The life of the artist given the name of “Cecco del Caravaggio” was possibly as salacious as it was shrouded in mystery. While there are few known contemporary accounts of the Baroque artist, specialists claim he was a lover of rowdy taverns and enjoyed a passionate homosexual relationship with his teacher, Michelangelo Merisi da Caravaggio. This enigmatic figure will now be introduced to a broader audience in Bergamo, with the world’s first show entirely dedicated to Cecco.
The show is linked with this year’s Italian Capital of Culture, a title that Bergamo shares with the nearby city of Brescia. It also marks the reopening of the prestigious Museo Carrara following a major refurbishment. Displays include 19 of the 25 paintings attributed to the artist, on loan from institutions including the Galleria degli Uffizi, the Museo Nacional del Prado and Vienna’s Kunsthistorisches Museum. They will be shown alongside works by artists who influenced Cecco, including Caravaggio himself.
Experts claim that Cecco was apprenticed to Caravaggio as a boy and posed for some of the artist’s paintings—including Sacrifice of Isaac (around 1598) and Amor Vincit Omnia (around 1602)—while developing his master’s gift for dynamic compositions, chiaroscuro drama and complex draperies. Police records suggest that, like Caravaggio, Cecco was involved in violent misdemeanours. Until recently, however, the artist’s actual identity had long perplexed scholars.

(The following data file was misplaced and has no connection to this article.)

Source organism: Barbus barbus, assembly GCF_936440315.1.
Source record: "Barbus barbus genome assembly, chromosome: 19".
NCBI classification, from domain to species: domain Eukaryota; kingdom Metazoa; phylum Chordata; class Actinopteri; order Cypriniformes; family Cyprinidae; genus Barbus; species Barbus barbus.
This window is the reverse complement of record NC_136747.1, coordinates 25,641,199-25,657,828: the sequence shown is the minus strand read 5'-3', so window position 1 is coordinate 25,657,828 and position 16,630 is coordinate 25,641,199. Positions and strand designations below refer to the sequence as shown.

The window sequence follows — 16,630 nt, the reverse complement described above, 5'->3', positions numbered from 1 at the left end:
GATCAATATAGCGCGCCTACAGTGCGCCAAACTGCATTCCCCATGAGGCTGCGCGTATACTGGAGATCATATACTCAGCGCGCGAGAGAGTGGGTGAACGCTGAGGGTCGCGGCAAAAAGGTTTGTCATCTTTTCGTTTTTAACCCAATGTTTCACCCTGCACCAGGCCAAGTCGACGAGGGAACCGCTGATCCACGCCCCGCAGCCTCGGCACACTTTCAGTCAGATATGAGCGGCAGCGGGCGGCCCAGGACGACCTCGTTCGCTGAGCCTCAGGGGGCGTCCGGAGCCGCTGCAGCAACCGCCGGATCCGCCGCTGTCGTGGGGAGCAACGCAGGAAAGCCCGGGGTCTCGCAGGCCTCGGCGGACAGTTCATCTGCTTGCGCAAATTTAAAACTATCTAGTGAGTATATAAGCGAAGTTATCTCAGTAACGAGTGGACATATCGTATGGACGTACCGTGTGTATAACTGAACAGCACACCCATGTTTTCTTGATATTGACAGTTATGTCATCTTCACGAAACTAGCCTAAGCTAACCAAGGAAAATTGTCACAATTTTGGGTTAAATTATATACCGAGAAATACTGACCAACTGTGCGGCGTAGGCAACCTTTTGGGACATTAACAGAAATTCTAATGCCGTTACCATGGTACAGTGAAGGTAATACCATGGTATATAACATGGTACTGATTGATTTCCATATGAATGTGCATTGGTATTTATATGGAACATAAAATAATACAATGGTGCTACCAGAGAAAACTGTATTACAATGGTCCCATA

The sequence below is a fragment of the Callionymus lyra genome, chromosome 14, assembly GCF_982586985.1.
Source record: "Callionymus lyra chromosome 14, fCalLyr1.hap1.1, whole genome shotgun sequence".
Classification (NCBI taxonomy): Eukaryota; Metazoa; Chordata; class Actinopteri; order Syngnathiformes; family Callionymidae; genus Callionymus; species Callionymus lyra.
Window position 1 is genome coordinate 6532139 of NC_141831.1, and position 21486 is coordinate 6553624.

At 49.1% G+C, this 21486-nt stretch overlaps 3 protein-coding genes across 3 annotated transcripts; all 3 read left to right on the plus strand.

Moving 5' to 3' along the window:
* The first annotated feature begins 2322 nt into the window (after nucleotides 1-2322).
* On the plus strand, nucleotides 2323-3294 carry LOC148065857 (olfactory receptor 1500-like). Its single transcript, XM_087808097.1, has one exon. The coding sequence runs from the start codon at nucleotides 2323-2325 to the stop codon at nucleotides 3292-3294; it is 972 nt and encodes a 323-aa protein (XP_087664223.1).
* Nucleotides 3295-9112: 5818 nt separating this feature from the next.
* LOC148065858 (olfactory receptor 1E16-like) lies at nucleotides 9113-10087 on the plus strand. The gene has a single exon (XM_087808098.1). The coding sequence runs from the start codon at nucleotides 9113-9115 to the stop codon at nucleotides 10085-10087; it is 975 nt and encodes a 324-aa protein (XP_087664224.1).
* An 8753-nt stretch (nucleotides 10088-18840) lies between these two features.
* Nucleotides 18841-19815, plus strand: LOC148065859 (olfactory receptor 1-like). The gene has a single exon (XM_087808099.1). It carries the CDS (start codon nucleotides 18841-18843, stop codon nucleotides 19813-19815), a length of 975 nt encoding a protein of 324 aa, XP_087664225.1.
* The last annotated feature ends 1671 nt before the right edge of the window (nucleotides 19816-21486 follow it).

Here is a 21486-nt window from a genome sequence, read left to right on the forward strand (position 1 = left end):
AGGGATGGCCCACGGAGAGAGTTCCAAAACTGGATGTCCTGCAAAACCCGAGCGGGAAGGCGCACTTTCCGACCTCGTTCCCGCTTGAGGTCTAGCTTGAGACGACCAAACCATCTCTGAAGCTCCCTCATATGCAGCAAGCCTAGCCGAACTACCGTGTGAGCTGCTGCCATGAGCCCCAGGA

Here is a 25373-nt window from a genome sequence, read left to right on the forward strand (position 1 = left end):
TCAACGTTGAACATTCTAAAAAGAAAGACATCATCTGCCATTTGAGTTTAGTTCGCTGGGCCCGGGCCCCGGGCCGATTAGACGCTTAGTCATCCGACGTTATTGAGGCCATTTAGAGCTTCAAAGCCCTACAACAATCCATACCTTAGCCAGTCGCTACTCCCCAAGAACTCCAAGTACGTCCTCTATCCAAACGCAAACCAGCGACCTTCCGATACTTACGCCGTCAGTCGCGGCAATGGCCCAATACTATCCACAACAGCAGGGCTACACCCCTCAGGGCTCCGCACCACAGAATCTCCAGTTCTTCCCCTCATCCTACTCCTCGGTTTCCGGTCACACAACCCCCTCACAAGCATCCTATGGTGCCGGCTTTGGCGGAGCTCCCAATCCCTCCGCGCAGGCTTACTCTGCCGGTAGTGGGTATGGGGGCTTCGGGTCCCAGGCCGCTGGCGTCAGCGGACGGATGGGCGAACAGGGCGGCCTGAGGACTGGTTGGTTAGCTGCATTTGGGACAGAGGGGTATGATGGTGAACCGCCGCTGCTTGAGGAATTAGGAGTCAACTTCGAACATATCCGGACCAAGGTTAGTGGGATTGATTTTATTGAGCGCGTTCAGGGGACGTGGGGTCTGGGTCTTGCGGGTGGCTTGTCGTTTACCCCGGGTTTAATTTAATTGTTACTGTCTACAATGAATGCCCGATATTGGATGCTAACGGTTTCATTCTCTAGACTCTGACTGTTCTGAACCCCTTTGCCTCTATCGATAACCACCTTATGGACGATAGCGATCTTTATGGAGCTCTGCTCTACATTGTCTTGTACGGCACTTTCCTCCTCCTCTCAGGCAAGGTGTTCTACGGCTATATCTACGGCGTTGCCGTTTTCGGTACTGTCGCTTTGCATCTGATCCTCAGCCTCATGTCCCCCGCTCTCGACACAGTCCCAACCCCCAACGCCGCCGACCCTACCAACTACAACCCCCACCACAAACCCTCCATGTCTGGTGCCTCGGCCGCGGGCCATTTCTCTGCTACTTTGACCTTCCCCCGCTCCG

That, though, was before the art historian Gianni Papi first identified Cecco as the painter Francesco Boneri, probably from the Bergamo territories, in 1990. The absence of such documents as the artist’s birth and death certificates have complicated efforts to learn more about him. “There was a sort of damnatio memoriae, during and after the artist’s life,” says Papi, who has curated the exhibition. “He was a rebel who lived by his own rules; people were eager to forget about him.”
Fresh research for the show suggests the Merisi and Boneri families were closely connected (representatives of both families are recorded as having attended the same wedding in 1601, Papi says). After a period working in Rome, the young artist may have fled to Naples with Caravaggio after the latter murdered Ranuccio Tommasoni in 1606.
The sexually charged nature of Caravaggio’s supposed depictions of Cecco suggest a homoerotic relationship between the two, Papi says, adding that the English traveller Richard Symonds, who observed Caravaggio at work, wrote that Cecco was “his boy […] that lay with him”. The possessive “del” in the young artist’s nickname also hints at their intimacy, he suggests. (Cecco, on the other hand, is merely the diminutive of Francesco.)
The exhibition features important works by Cecco, including the dramatic Cacciata dei Mercanti del Tempio (around 1613-15), and what Papi describes as the “highly ambiguous” Fabbricante di Strumenti Musicali (1610). “We can appreciate that Cecco was the most modern, and perhaps the most intellectual, of the Caravaggisti, with a capacity to balance multiple meanings in his works,” he says.
An opening section dedicated to the artist’s Neapolitan paintings is followed by music-themed works and some of the artist’s most sensual pieces.
“Visitors will be able to appreciate how audacious this artist was,” Papi says. “They will see how he was an anti-conformist and took the lessons of Caravaggio to new extremes.”
• Cecco del Caravaggio: the Model Student, Fondazione Accademia Carrara, Bergamo, 26 January-4 June